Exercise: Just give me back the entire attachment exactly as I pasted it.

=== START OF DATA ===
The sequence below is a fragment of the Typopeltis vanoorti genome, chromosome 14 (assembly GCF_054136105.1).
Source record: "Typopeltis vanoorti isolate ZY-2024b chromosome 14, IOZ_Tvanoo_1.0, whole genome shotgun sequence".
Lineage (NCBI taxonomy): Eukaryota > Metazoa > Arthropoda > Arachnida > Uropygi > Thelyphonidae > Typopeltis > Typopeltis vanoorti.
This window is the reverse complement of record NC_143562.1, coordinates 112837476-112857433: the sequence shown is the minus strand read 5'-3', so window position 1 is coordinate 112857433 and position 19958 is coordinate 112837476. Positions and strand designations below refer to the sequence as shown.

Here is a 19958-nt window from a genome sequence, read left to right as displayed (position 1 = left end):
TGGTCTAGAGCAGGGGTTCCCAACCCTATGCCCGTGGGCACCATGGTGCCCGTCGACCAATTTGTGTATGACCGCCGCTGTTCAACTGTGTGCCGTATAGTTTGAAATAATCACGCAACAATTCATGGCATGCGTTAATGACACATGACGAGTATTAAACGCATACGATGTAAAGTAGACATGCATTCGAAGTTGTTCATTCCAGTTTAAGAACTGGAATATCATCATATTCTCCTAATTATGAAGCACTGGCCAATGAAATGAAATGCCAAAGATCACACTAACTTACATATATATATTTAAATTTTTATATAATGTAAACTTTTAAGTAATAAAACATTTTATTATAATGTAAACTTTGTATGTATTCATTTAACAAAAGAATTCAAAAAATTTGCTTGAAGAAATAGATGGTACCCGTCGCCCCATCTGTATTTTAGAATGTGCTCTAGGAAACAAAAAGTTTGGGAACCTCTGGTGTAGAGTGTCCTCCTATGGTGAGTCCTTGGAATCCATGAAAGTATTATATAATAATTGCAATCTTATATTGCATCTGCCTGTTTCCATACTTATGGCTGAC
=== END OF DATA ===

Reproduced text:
The sequence below is a fragment of the Typopeltis vanoorti genome, chromosome 14 (assembly GCF_054136105.1).
Source record: "Typopeltis vanoorti isolate ZY-2024b chromosome 14, IOZ_Tvanoo_1.0, whole genome shotgun sequence".
Lineage (NCBI taxonomy): Eukaryota > Metazoa > Arthropoda > Arachnida > Uropygi > Thelyphonidae > Typopeltis > Typopeltis vanoorti.
This window is the reverse complement of record NC_143562.1, coordinates 112837476-112857433: the sequence shown is the minus strand read 5'-3', so window position 1 is coordinate 112857433 and position 19958 is coordinate 112837476. Positions and strand designations below refer to the sequence as shown.

Here is a 19958-nt window from a genome sequence, read left to right as displayed (position 1 = left end):
TGGTCTAGAGCAGGGGTTCCCAACCCTATGCCCGTGGGCACCATGGTGCCCGTCGACCAATTTGTGTATGACCGCCGCTGTTCAACTGTGTGCCGTATAGTTTGAAATAATCACGCAACAATTCATGGCATGCGTTAATGACACATGACGAGTATTAAACGCATACGATGTAAAGTAGACATGCATTCGAAGTTGTTCATTCCAGTTTAAGAACTGGAATATCATCATATTCTCCTAATTATGAAGCACTGGCCAATGAAATGAAATGCCAAAGATCACACTAACTTACATATATATATTTAAATTTTTATATAATGTAAACTTTTAAGTAATAAAACATTTTATTATAATGTAAACTTTGTATGTATTCATTTAACAAAAGAATTCAAAAAATTTGCTTGAAGAAATAGATGGTACCCGTCGCCCCATCTGTATTTTAGAATGTGCTCTAGGAAACAAAAAGTTTGGGAACCTCTGGTGTAGAGTGTCCTCCTATGGTGAGTCCTTGGAATCCATGAAAGTATTATATAATAATTGCAATCTTATATTGCATCTGCCTGTTTCCATACTTATGGCTGAC